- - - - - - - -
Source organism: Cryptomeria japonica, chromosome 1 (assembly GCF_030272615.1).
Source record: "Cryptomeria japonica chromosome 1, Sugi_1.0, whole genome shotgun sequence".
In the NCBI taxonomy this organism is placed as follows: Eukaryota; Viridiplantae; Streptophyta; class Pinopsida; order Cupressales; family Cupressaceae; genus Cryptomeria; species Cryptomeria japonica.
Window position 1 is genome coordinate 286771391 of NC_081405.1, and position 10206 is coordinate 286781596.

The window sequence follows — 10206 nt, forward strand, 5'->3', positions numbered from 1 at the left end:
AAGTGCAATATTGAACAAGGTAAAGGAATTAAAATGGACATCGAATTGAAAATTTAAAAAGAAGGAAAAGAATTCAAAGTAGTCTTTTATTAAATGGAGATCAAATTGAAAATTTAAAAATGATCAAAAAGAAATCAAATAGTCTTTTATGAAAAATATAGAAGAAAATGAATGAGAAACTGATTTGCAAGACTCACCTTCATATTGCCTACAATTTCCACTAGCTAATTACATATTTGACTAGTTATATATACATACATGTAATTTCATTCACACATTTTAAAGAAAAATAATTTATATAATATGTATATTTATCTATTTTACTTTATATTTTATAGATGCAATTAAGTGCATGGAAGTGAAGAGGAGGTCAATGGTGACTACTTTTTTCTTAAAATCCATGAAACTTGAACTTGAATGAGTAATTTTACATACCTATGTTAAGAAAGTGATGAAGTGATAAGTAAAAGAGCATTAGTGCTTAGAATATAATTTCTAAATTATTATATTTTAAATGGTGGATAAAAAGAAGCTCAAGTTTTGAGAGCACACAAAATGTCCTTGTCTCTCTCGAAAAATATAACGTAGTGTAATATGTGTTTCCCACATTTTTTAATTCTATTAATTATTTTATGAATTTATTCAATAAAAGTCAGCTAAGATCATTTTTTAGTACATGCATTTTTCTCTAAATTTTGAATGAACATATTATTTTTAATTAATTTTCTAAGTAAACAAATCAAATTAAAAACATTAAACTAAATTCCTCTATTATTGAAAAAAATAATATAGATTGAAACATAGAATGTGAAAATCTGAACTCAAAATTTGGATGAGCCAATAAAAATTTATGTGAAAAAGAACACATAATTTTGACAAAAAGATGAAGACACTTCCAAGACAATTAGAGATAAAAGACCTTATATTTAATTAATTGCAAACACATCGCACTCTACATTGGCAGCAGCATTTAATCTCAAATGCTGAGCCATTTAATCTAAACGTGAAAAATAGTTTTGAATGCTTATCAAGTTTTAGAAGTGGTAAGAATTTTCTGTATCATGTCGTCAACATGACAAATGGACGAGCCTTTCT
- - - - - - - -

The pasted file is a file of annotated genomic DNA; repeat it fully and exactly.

Source organism: Cryptomeria japonica, chromosome 1 (assembly GCF_030272615.1).
Source record: "Cryptomeria japonica chromosome 1, Sugi_1.0, whole genome shotgun sequence".
In the NCBI taxonomy this organism is placed as follows: Eukaryota; Viridiplantae; Streptophyta; class Pinopsida; order Cupressales; family Cupressaceae; genus Cryptomeria; species Cryptomeria japonica.
Window position 1 is genome coordinate 286771391 of NC_081405.1, and position 10206 is coordinate 286781596.

The window sequence follows — 10206 nt, forward strand, 5'->3', positions numbered from 1 at the left end:
AAGTGCAATATTGAACAAGGTAAAGGAATTAAAATGGACATCGAATTGAAAATTTAAAAAGAAGGAAAAGAATTCAAAGTAGTCTTTTATTAAATGGAGATCAAATTGAAAATTTAAAAATGATCAAAAAGAAATCAAATAGTCTTTTATGAAAAATATAGAAGAAAATGAATGAGAAACTGATTTGCAAGACTCACCTTCATATTGCCTACAATTTCCACTAGCTAATTACATATTTGACTAGTTATATATACATACATGTAATTTCATTCACACATTTTAAAGAAAAATAATTTATATAATATGTATATTTATCTATTTTACTTTATATTTTATAGATGCAATTAAGTGCATGGAAGTGAAGAGGAGGTCAATGGTGACTACTTTTTTCTTAAAATCCATGAAACTTGAACTTGAATGAGTAATTTTACATACCTATGTTAAGAAAGTGATGAAGTGATAAGTAAAAGAGCATTAGTGCTTAGAATATAATTTCTAAATTATTATATTTTAAATGGTGGATAAAAAGAAGCTCAAGTTTTGAGAGCACACAAAATGTCCTTGTCTCTCTCGAAAAATATAACGTAGTGTAATATGTGTTTCCCACATTTTTTAATTCTATTAATTATTTTATGAATTTATTCAATAAAAGTCAGCTAAGATCATTTTTTAGTACATGCATTTTTCTCTAAATTTTGAATGAACATATTATTTTTAATTAATTTTCTAAGTAAACAAATCAAATTAAAAACATTAAACTAAATTCCTCTATTATTGAAAAAAATAATATAGATTGAAACATAGAATGTGAAAATCTGAACTCAAAATTTGGATGAGCCAATAAAAATTTATGTGAAAAAGAACACATAATTTTGACAAAAAGATGAAGACACTTCCAAGACAATTAGAGATAAAAGACCTTATATTTAATTAATTGCAAACACATCGCACTCTACATTGGCAGCAGCATTTAATCTCAAATGCTGAGCCATTTAATCTAAACGTGAAAAATAGTTTTGAATGCTTATCAAGTTTTAGAAGTGGTAAGAATTTTCTGTATCATGTCGTCAACATGACAAATGGACGAGCCTTTCT